Dr. Lisa Hawes, Urologist and Women's Urologic Health Specialist, Advises on Cranberry Supplements for Urinary Tract Infections
Dr. Lisa Hawes was quoted in Prevention magazine’s December 2, 2016 issue, in an article discussing a recent study on cranberry supplements and urinary tract infections. The study results were recently published in the Journal of the American Medical Association.
Read the article in Prevention magazine and see what Dr. Hawes has to say about the effectiveness of cranberries in fighting urinary tract infections (UTIs):
There's New Research About UTIs And Cranberries, But It's Not What You Expect
By NORA HORVATH, Prevention
If you've ever been unlucky enough to have a urinary tract infection, you've also probably been told that the best way to prevent them is to drink cranberry juice. The idea behind this popular home remedy is that the active ingredient in cranberries, A-type proanthocyanidins, can prevent bacteria from sticking to the bladder wall. Researchers have long been divided on the validity of these claims, but a study and accompanying editorial published in the Journal of the American Medical Association this month may bring some clarity...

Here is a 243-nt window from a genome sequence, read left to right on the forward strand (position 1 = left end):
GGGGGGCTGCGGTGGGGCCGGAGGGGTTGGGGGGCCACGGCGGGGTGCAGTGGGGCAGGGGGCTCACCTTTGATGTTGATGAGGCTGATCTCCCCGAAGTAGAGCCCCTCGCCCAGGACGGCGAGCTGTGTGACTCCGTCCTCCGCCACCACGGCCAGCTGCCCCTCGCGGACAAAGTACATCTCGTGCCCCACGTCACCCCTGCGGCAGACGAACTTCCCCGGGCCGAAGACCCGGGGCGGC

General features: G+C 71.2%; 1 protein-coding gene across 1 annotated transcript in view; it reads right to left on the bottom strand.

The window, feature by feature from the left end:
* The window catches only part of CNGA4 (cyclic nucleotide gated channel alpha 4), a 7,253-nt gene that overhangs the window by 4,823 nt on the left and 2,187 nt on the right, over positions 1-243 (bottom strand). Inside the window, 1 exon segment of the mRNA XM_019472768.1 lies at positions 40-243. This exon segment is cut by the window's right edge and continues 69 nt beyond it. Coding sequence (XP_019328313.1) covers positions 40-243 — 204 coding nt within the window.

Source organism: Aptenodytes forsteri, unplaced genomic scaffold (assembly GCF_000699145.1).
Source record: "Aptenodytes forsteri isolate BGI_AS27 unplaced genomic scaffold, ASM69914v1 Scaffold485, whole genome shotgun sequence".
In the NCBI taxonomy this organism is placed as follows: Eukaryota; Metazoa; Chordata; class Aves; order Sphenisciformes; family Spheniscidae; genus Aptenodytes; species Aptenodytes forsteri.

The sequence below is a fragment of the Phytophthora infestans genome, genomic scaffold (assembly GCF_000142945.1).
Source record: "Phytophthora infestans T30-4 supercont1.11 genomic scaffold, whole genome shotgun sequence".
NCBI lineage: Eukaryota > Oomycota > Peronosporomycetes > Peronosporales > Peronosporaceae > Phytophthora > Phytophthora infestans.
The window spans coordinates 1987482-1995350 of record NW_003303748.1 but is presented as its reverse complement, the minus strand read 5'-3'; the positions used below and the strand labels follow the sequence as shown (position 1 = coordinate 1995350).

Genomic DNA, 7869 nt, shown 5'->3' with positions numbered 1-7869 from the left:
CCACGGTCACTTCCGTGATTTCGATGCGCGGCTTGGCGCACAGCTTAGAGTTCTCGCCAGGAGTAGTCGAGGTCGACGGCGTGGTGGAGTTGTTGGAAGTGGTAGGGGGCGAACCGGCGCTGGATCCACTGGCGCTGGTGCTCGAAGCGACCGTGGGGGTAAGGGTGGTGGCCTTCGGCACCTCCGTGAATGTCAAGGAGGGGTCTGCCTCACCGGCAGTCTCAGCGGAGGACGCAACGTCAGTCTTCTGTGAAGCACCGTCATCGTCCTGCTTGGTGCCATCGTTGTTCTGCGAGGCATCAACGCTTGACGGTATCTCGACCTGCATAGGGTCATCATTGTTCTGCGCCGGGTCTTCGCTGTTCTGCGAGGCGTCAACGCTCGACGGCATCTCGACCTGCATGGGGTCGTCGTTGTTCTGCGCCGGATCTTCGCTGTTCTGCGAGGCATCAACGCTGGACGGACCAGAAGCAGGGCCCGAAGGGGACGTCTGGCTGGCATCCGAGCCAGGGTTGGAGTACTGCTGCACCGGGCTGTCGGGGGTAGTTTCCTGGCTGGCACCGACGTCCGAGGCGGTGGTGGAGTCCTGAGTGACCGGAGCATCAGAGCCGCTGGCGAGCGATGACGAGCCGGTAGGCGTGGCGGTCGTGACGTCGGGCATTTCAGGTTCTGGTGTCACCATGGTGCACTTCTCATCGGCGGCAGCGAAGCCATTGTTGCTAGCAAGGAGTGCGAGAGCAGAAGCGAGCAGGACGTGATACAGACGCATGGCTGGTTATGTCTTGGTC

...Not all urologists are convinced that this is the final word on cranberries. "They proved that supplements did not help with white blood cells or bacteria in the urine in an elderly population," says Lisa Hawes, MD, a spokesperson for the American Urological Association who practices in Fulton, Maryland. "But you can't say it's useless for all, because they haven't proved that." She stresses that since the study didn't focus on patients with recurring infections and didn't include younger women, it would be a leap of faith to assume cranberries never work.
Plus, Hawes says, there can be causes of bacteria and white blood cells in urine other than UTIs. "Sometimes white blood cells are in urine because of inflammation, not infection," she says, "and a lot of older women have bacteria and no symptoms."